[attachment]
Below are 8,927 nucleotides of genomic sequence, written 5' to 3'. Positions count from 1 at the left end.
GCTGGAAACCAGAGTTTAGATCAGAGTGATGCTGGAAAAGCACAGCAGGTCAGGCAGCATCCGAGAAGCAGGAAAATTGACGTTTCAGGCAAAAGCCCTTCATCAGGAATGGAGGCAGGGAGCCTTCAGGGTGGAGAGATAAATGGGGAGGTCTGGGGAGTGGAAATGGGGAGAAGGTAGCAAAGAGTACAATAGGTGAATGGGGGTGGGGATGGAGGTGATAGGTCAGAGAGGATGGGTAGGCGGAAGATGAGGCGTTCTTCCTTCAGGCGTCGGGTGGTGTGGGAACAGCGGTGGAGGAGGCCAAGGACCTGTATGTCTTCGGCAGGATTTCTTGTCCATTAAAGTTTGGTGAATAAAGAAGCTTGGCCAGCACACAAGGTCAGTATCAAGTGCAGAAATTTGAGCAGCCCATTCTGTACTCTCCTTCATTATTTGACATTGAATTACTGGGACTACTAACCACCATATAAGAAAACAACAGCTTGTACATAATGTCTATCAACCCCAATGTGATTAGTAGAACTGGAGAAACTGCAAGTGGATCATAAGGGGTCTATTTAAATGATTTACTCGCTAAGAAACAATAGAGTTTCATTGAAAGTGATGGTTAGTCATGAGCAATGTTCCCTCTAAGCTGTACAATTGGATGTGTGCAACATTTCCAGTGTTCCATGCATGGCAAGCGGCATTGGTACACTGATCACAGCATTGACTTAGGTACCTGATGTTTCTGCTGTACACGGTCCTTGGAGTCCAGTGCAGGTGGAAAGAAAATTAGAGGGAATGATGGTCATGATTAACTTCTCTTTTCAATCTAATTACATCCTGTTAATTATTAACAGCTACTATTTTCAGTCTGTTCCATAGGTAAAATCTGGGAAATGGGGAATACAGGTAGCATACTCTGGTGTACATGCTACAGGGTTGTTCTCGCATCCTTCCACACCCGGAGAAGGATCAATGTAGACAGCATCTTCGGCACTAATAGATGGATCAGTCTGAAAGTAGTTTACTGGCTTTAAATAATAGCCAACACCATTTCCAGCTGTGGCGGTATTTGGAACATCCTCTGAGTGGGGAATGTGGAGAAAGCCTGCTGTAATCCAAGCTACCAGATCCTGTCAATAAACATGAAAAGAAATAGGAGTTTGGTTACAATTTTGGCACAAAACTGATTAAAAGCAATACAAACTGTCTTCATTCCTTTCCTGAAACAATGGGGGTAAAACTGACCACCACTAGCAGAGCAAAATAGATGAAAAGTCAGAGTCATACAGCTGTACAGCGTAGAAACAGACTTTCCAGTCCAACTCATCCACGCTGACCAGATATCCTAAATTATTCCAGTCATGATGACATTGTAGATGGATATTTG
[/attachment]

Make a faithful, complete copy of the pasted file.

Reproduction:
Below are 8,927 nucleotides of genomic sequence, written 5' to 3'. Positions count from 1 at the left end.
GCTGGAAACCAGAGTTTAGATCAGAGTGATGCTGGAAAAGCACAGCAGGTCAGGCAGCATCCGAGAAGCAGGAAAATTGACGTTTCAGGCAAAAGCCCTTCATCAGGAATGGAGGCAGGGAGCCTTCAGGGTGGAGAGATAAATGGGGAGGTCTGGGGAGTGGAAATGGGGAGAAGGTAGCAAAGAGTACAATAGGTGAATGGGGGTGGGGATGGAGGTGATAGGTCAGAGAGGATGGGTAGGCGGAAGATGAGGCGTTCTTCCTTCAGGCGTCGGGTGGTGTGGGAACAGCGGTGGAGGAGGCCAAGGACCTGTATGTCTTCGGCAGGATTTCTTGTCCATTAAAGTTTGGTGAATAAAGAAGCTTGGCCAGCACACAAGGTCAGTATCAAGTGCAGAAATTTGAGCAGCCCATTCTGTACTCTCCTTCATTATTTGACATTGAATTACTGGGACTACTAACCACCATATAAGAAAACAACAGCTTGTACATAATGTCTATCAACCCCAATGTGATTAGTAGAACTGGAGAAACTGCAAGTGGATCATAAGGGGTCTATTTAAATGATTTACTCGCTAAGAAACAATAGAGTTTCATTGAAAGTGATGGTTAGTCATGAGCAATGTTCCCTCTAAGCTGTACAATTGGATGTGTGCAACATTTCCAGTGTTCCATGCATGGCAAGCGGCATTGGTACACTGATCACAGCATTGACTTAGGTACCTGATGTTTCTGCTGTACACGGTCCTTGGAGTCCAGTGCAGGTGGAAAGAAAATTAGAGGGAATGATGGTCATGATTAACTTCTCTTTTCAATCTAATTACATCCTGTTAATTATTAACAGCTACTATTTTCAGTCTGTTCCATAGGTAAAATCTGGGAAATGGGGAATACAGGTAGCATACTCTGGTGTACATGCTACAGGGTTGTTCTCGCATCCTTCCACACCCGGAGAAGGATCAATGTAGACAGCATCTTCGGCACTAATAGATGGATCAGTCTGAAAGTAGTTTACTGGCTTTAAATAATAGCCAACACCATTTCCAGCTGTGGCGGTATTTGGAACATCCTCTGAGTGGGGAATGTGGAGAAAGCCTGCTGTAATCCAAGCTACCAGATCCTGTCAATAAACATGAAAAGAAATAGGAGTTTGGTTACAATTTTGGCACAAAACTGATTAAAAGCAATACAAACTGTCTTCATTCCTTTCCTGAAACAATGGGGGTAAAACTGACCACCACTAGCAGAGCAAAATAGATGAAAAGTCAGAGTCATACAGCTGTACAGCGTAGAAACAGACTTTCCAGTCCAACTCATCCACGCTGACCAGATATCCTAAATTATTCCAGTCATGATGACATTGTAGATGGATATTTG